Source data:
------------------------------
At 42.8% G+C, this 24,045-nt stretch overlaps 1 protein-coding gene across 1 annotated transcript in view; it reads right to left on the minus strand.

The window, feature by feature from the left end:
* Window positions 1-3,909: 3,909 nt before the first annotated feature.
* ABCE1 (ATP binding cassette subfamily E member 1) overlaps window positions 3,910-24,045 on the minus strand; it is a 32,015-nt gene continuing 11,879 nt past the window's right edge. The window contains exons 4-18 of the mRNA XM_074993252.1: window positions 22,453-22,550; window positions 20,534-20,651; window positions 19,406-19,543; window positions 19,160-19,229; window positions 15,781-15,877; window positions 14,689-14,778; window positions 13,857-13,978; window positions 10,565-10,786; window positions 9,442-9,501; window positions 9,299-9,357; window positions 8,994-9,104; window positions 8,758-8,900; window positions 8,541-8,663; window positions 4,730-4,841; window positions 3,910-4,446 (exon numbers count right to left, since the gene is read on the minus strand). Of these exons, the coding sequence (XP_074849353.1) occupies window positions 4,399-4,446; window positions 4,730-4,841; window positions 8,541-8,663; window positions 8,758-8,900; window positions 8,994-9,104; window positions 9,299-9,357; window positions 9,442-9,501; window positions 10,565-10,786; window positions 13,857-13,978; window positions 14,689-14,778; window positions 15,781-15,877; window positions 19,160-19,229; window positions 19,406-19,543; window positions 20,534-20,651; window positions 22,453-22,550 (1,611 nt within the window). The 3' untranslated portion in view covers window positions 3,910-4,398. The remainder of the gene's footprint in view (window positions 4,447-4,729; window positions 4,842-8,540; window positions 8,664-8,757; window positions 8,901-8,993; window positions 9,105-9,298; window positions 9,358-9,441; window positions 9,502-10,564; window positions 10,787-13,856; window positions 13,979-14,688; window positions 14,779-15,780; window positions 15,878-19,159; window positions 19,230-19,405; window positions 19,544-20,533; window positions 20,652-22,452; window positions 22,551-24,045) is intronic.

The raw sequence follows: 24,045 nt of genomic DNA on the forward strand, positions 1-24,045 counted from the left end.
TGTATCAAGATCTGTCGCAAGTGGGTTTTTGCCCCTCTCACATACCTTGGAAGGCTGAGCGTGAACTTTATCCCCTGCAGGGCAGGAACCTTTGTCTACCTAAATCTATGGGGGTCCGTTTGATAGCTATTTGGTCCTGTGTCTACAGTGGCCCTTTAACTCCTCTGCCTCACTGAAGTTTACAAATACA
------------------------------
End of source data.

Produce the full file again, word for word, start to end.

At 42.8% G+C, this 24,045-nt stretch overlaps 1 protein-coding gene across 1 annotated transcript in view; it reads right to left on the minus strand.

The window, feature by feature from the left end:
* Window positions 1-3,909: 3,909 nt before the first annotated feature.
* ABCE1 (ATP binding cassette subfamily E member 1) overlaps window positions 3,910-24,045 on the minus strand; it is a 32,015-nt gene continuing 11,879 nt past the window's right edge. The window contains exons 4-18 of the mRNA XM_074993252.1: window positions 22,453-22,550; window positions 20,534-20,651; window positions 19,406-19,543; window positions 19,160-19,229; window positions 15,781-15,877; window positions 14,689-14,778; window positions 13,857-13,978; window positions 10,565-10,786; window positions 9,442-9,501; window positions 9,299-9,357; window positions 8,994-9,104; window positions 8,758-8,900; window positions 8,541-8,663; window positions 4,730-4,841; window positions 3,910-4,446 (exon numbers count right to left, since the gene is read on the minus strand). Of these exons, the coding sequence (XP_074849353.1) occupies window positions 4,399-4,446; window positions 4,730-4,841; window positions 8,541-8,663; window positions 8,758-8,900; window positions 8,994-9,104; window positions 9,299-9,357; window positions 9,442-9,501; window positions 10,565-10,786; window positions 13,857-13,978; window positions 14,689-14,778; window positions 15,781-15,877; window positions 19,160-19,229; window positions 19,406-19,543; window positions 20,534-20,651; window positions 22,453-22,550 (1,611 nt within the window). The 3' untranslated portion in view covers window positions 3,910-4,398. The remainder of the gene's footprint in view (window positions 4,447-4,729; window positions 4,842-8,540; window positions 8,664-8,757; window positions 8,901-8,993; window positions 9,105-9,298; window positions 9,358-9,441; window positions 9,502-10,564; window positions 10,787-13,856; window positions 13,979-14,688; window positions 14,779-15,780; window positions 15,878-19,159; window positions 19,230-19,405; window positions 19,544-20,533; window positions 20,652-22,452; window positions 22,551-24,045) is intronic.

The raw sequence follows: 24,045 nt of genomic DNA on the forward strand, positions 1-24,045 counted from the left end.
TGTATCAAGATCTGTCGCAAGTGGGTTTTTGCCCCTCTCACATACCTTGGAAGGCTGAGCGTGAACTTTATCCCCTGCAGGGCAGGAACCTTTGTCTACCTAAATCTATGGGGGTCCGTTTGATAGCTATTTGGTCCTGTGTCTACAGTGGCCCTTTAACTCCTCTGCCTCACTGAAGTTTACAAATACA